When it comes to feeding your White Knight, a balanced liquid fertiliser works best. Test if the fertiliser is suitable for your plant by applying half of the recommended amount.
Always remember to check the package for proper usage — the wrong fertiliser application can bring more harm than good. As a general rule of thumb, it is safer to under-fertilise than over-fertilise.
Check your plant’s roots regularly to see if it’s time to re-pot. You’ll know if it’s time to transfer your White Knight to a bigger pot when the roots start to appear on the soil surface.
Like other Philodendrons, aphids and mealybugs are a White Knight’s worst nightmare. Aphids weaken your plants by sucking out their sap. These pests are attracted to new growth, which means an over-fertilised White Knight with plenty of new foliage is highly susceptible to an infestation.
An aphid infestation can be treated manually by removing the bugs one by one. Most home gardeners are not too keen about this method, however, and prefer bringing in professional gardeners for proper plant treatment. Pruning off the infested plant part is an effective way of stopping the spread of aphids.
To treat mealybugs, swab a piece of cotton dipped in 70% isopropyl alcohol and swipe it directly on the pests. Avoiding over-fertilising your White Knight is a good preventive measure against mealybug growth. Like aphids, mealybugs prefer new growth, which an over-fertilised plant has plenty of.
How to propagate the Philodendron White Knight
You can grow a White Knight from a stem cutting. All you need is a White Knight plant, a pair of scissors, and some water.
Simply follow these steps on propagating Philodendrons, and you’ll have plenty of White Knights to adorn your home with.
- Disinfect your scissors by dipping it in 70%-100% ethanol.
- Locate the node with an aerial root.
- Using your scissors, cut below the leaf’s node.
- Trim the cut stem. Make sure only one leaf and aerial root remain.
- Put the stem in a jar of water. The part with the leaf should be exposed to air, while the part with the aerial root should be completely submerged in water.
- As soon as roots grow out from the aerial root, transplant the stem to a prepared potting mix.
Philodendron White Knight vs White Princess
Indoor plants that can compete against the beauty of the White Princess are few and far in between. The White Princess, together with the Philodendron Pink Princess, are considered plant royalty, after all. It will take a close contender in the indoor plant game to dethrone these two.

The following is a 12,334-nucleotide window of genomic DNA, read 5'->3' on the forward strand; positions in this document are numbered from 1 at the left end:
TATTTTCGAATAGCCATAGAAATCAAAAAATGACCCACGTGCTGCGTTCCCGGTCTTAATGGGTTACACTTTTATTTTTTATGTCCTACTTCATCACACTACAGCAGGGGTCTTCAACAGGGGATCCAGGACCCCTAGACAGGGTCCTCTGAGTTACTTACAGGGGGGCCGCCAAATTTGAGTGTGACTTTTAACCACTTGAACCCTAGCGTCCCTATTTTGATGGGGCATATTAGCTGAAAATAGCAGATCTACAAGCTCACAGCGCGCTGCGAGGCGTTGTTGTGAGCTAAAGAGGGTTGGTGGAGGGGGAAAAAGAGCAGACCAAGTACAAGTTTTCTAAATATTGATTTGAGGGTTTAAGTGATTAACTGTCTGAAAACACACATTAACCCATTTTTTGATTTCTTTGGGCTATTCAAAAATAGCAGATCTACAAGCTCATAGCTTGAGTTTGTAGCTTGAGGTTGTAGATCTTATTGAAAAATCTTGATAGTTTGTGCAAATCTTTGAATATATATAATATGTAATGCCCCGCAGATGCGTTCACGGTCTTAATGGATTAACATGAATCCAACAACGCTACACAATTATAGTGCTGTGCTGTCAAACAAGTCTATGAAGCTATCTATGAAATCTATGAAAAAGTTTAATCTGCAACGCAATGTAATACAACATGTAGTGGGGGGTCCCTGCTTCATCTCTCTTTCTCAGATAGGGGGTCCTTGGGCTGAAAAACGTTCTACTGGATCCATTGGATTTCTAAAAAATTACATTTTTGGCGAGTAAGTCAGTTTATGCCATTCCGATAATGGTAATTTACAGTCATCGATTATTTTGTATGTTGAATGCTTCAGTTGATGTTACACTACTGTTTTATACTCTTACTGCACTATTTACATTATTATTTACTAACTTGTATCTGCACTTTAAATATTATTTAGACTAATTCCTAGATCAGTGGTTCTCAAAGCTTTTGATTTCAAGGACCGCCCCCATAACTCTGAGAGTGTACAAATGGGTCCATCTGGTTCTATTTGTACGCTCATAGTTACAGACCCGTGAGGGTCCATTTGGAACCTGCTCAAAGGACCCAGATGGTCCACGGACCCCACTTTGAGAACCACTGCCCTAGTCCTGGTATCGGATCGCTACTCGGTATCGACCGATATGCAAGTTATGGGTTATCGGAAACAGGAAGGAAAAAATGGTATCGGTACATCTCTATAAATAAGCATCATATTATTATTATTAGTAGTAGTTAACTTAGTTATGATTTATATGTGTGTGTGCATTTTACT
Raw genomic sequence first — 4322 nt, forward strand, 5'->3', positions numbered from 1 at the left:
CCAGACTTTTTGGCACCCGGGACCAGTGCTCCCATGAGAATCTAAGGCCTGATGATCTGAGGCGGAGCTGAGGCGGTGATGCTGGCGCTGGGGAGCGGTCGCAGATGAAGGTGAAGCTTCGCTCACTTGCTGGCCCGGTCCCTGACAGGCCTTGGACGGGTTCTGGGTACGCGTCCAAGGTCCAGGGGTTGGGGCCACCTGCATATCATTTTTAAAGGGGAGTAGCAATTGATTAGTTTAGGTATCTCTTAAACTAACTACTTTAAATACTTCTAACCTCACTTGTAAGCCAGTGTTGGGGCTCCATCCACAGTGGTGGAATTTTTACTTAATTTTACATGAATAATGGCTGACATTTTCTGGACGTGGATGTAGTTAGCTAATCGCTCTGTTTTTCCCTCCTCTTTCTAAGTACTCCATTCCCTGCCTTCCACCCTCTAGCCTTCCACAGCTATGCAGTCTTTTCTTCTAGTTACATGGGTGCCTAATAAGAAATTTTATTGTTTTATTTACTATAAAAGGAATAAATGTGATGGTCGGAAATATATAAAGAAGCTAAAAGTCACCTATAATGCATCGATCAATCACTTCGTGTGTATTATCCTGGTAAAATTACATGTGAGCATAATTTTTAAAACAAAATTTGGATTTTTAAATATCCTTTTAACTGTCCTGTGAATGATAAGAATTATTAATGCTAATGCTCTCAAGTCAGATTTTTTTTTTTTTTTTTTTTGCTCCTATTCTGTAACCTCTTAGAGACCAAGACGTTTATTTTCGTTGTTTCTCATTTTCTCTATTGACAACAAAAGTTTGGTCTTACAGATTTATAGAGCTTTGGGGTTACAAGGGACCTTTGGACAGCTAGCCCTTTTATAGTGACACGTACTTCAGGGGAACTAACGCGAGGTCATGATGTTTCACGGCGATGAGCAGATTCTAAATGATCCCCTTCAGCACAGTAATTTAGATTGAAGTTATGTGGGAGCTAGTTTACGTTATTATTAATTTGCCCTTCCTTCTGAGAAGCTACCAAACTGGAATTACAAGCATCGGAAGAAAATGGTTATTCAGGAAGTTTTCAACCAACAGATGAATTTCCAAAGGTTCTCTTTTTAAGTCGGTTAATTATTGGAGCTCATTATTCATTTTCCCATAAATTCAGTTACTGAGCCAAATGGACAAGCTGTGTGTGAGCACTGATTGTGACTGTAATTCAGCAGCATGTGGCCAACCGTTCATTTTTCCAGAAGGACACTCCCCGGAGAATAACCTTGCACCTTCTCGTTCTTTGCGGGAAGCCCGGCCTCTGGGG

So what does the Philodendron White Knight have that the White Princess doesn’t? Many gardening enthusiasts and professional gardeners rave about the White Knight, while high-brow potted plant aficionados scrutinise its merits. Is the White Knight worthy to take on the White Princess? Let’s find out:
They both have white variegation.
The White Knight and White Princess are both famous for the white markings on their heart-shaped leaves. These markings, called variegation, appear as stark white splotches on the foliage. The White Knight, however, has burgundy-coloured stems, while the White Princess has green stems.
The White Knight has wider leaves.
While the White Princess enjoys a reputation for being a dainty-looking plant because of its narrow leaves, the White Knight is bolder in appearance. Expect to see a wider leaf size and a faster growth rate from your White Knight.
The White Knight is a climber.
Unlike the White Princess which is a stand-alone plant, the White Knight is a climbing variety. This means that as it grows, it will eventually need structural support to cling onto. A fully mature White Knight can reach a height of 3m when given proper care.
In the contest between which is the better Philodendron, the White Knight and White Princess are both winners. It all comes down to your aesthetic preference. If hefty indoor plants are more your thing, give the White Knight a try! Just follow the care and propagating tips mentioned above, and you’ll have a beautiful white-and-green urban jungle in your own home in no time.